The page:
Not quite the sweater of the Canadiens, but Georges Laraque, then 26, did cut a dashing figure in the Montreal All Blacks ball-hockey shirt in August 2003.
Marie-France Coallier, Gazette
Not true whatsoever that Georges Laraque will this coming season make his debut with Montreal. He did that five summers ago – with the Montreal All Blacks in the Canadian Ball Hockey Championship held in this city.
Laraque was the almost secret weapon of the All Blacks, who the early Sunday morning we met at the Montreal airport baggage carousel had jetted in from Edmonton and was waiting for his sticks to be delivered.
He then was a five-year member of the All Blacks, albeit a player whose attendance record was somewhat spotty – in fact, he hadn’t played a single game for the team that summer before he was drafted to help in the championship tournament.
The story follows on Laraque’s arrival to run around and chase a hard orange ball. (Sadly, we never did report his final statistics at the end of the tournament…)
This game merely fun for Laraque
Ball-hockey fever: Oilers enforcer uses tourney as tuneup
Published Tuesday, August 19, 2003
His day job earned him $1 million last season, so it’s safe to assume that Georges Laraque is the highest-paid player in this week’s Canadian ball-hockey championship.
But then, the hard-rock Edmonton Oilers forward is also the only NHL player facing off in the 26th annual event, which got under way last night and continues through Saturday at two Montreal arenas.
Laraque, a 26-year-old Montrealer, is the almost secret weapon of the Montreal All Blacks, one of three area teams among the tournament’s 10 clubs. Ten women’s teams, including Quebec’s Transport Simard Avalanche, will play for their own Canadian title.
Laraque was held off the scoresheet last night in a 5-3 All Blacks’ loss to the Edmonton Snipers.
He’s in action again at 8 tonight at St. Louis Arena against the provincial champion Montreal Black Knights – whose roster includes 14-game Canadiens alumnus Terry Ryan.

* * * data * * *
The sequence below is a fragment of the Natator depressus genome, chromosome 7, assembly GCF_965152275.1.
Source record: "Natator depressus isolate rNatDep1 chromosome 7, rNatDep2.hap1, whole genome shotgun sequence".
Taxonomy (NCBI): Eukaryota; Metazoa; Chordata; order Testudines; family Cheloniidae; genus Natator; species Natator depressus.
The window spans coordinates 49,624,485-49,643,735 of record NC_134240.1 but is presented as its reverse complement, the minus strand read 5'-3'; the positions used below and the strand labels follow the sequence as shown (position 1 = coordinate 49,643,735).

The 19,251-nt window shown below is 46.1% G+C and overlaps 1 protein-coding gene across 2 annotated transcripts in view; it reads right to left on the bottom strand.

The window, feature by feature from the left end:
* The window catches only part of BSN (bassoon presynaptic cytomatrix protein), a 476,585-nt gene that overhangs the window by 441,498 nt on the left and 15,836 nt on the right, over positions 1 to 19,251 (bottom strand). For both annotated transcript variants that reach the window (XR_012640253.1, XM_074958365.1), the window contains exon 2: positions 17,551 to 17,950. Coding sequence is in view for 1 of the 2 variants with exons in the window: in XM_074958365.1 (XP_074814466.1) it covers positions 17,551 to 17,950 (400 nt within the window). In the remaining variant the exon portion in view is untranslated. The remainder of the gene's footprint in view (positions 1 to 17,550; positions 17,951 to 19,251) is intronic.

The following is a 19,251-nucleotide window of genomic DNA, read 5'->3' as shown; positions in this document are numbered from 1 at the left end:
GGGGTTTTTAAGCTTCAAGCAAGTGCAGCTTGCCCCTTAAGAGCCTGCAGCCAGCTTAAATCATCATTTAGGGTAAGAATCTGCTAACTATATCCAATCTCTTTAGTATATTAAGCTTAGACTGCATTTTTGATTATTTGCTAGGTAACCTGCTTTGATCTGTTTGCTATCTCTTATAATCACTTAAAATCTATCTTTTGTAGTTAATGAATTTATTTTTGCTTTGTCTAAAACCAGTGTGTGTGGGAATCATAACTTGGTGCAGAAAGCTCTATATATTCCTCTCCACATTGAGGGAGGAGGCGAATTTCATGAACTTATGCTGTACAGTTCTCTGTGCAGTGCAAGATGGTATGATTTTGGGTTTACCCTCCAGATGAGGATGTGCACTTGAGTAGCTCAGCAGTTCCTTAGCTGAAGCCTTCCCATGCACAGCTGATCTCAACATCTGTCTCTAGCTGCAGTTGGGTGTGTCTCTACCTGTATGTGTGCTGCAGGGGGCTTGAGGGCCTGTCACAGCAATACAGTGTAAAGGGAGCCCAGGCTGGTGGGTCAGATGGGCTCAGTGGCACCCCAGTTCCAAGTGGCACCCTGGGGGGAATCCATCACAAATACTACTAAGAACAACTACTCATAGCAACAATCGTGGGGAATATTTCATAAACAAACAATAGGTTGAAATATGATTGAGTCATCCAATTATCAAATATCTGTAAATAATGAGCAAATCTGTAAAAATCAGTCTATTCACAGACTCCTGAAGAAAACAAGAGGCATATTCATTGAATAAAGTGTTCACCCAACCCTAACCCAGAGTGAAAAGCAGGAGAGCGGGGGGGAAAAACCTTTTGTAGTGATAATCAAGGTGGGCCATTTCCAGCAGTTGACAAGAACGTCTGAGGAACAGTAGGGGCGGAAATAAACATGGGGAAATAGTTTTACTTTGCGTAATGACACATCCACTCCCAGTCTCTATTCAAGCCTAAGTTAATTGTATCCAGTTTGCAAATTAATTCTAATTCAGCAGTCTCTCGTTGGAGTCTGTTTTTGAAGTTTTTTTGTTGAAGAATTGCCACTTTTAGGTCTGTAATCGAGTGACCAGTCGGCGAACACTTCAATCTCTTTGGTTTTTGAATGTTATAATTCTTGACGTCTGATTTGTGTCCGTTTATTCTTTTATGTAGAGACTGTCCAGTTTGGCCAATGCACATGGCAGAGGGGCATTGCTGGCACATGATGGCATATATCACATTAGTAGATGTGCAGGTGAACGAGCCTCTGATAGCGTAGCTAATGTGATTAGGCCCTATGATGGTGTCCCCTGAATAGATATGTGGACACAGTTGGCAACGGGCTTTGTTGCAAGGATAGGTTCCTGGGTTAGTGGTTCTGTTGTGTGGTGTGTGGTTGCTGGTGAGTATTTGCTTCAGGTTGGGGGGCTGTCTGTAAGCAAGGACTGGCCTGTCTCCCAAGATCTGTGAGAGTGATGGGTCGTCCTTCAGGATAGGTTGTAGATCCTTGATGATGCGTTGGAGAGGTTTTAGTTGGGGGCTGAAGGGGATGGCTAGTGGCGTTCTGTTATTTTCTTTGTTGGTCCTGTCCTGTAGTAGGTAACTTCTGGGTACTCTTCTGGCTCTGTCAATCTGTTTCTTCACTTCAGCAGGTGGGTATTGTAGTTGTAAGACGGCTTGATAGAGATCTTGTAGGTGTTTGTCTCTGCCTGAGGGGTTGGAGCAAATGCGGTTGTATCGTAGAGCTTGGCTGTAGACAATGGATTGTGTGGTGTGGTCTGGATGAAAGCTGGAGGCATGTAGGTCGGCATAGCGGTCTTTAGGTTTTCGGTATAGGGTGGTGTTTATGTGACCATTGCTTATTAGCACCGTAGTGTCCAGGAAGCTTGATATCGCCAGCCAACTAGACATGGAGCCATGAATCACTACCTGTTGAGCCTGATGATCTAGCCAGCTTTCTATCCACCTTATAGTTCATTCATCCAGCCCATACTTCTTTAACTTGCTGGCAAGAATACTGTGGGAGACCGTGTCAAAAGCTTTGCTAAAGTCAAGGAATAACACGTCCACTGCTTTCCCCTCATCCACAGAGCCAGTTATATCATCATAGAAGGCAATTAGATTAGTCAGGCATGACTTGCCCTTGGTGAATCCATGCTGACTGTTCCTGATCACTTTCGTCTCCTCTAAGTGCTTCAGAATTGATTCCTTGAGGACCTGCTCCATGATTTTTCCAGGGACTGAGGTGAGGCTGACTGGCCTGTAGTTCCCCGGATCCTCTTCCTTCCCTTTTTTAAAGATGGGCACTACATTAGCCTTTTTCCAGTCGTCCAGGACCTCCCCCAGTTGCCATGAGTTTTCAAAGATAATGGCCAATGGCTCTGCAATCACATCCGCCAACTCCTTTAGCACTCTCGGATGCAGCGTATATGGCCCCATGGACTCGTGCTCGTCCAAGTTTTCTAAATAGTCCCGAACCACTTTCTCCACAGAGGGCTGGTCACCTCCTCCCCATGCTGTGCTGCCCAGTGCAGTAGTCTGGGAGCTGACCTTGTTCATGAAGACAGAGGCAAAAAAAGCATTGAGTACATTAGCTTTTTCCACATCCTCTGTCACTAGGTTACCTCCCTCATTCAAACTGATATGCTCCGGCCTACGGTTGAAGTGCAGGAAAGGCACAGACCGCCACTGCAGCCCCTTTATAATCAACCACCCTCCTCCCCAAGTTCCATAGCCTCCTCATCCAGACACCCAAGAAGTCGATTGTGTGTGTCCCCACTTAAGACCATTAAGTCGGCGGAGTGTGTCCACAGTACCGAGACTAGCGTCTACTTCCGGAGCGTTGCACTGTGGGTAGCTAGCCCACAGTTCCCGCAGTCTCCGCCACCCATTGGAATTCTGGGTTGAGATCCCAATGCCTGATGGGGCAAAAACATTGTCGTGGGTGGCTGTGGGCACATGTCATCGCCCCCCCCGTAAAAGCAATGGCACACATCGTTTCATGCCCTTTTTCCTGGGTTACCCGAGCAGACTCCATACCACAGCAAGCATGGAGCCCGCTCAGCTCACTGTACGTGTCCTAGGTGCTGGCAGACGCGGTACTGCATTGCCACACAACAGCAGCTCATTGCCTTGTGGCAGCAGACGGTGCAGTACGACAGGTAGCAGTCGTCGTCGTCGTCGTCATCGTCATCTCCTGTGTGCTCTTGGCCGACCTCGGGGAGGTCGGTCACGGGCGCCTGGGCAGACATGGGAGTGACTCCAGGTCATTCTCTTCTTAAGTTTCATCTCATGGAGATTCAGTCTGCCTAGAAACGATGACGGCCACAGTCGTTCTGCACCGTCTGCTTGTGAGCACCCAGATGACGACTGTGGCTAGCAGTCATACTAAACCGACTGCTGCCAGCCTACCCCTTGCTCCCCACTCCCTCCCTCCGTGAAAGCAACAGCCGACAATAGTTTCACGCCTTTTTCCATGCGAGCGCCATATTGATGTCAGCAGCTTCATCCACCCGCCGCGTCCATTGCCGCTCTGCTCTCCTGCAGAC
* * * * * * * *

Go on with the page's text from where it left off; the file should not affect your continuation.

For many players here, this tournament is serious business, the crowning glory of their four-month season and even the chance to be scouted for Canada’s team for the 2005 world championships in Pittsburgh.
For Laraque, it’s a means to an end, a way to hone his conditioning and trim the final five pounds off his massive 6-foot-3, 250-pound physique for the Oilers training camp, which begins Sept. 10.
"I’m here to have fun, and I want to contribute because I’m coming in only now," he said. "But I don’t see this the same way these guys do. I’m hockeyed out by the summer. I’ve had camp, 82 games and playoffs."
Laraque doesn’t think his employer knows about this offseason pastime, but says his Oilers contract only bars him from extreme sports, say skydiving or Montreal jaywalking.
There is a difference, perhaps even two, between the NHL and ball-hockey, as Laraque learned early Sunday at Dorval: he had taken the red-eye from Edmonton, through Toronto, then waited a half-hour at the baggage claim for his dufflebag and had to go looking for his bundle of sticks. Nothing was being taken off a charter flight and sent on to the rink and his hotel.
Nor would the NHL likely want to hear about ball-hockey’s rather loose free-agency rules:
Laraque, who for five years has been a member of the All Blacks, has spent the summer in Edmonton and didn’t play a single regular-season game for his Montreal club.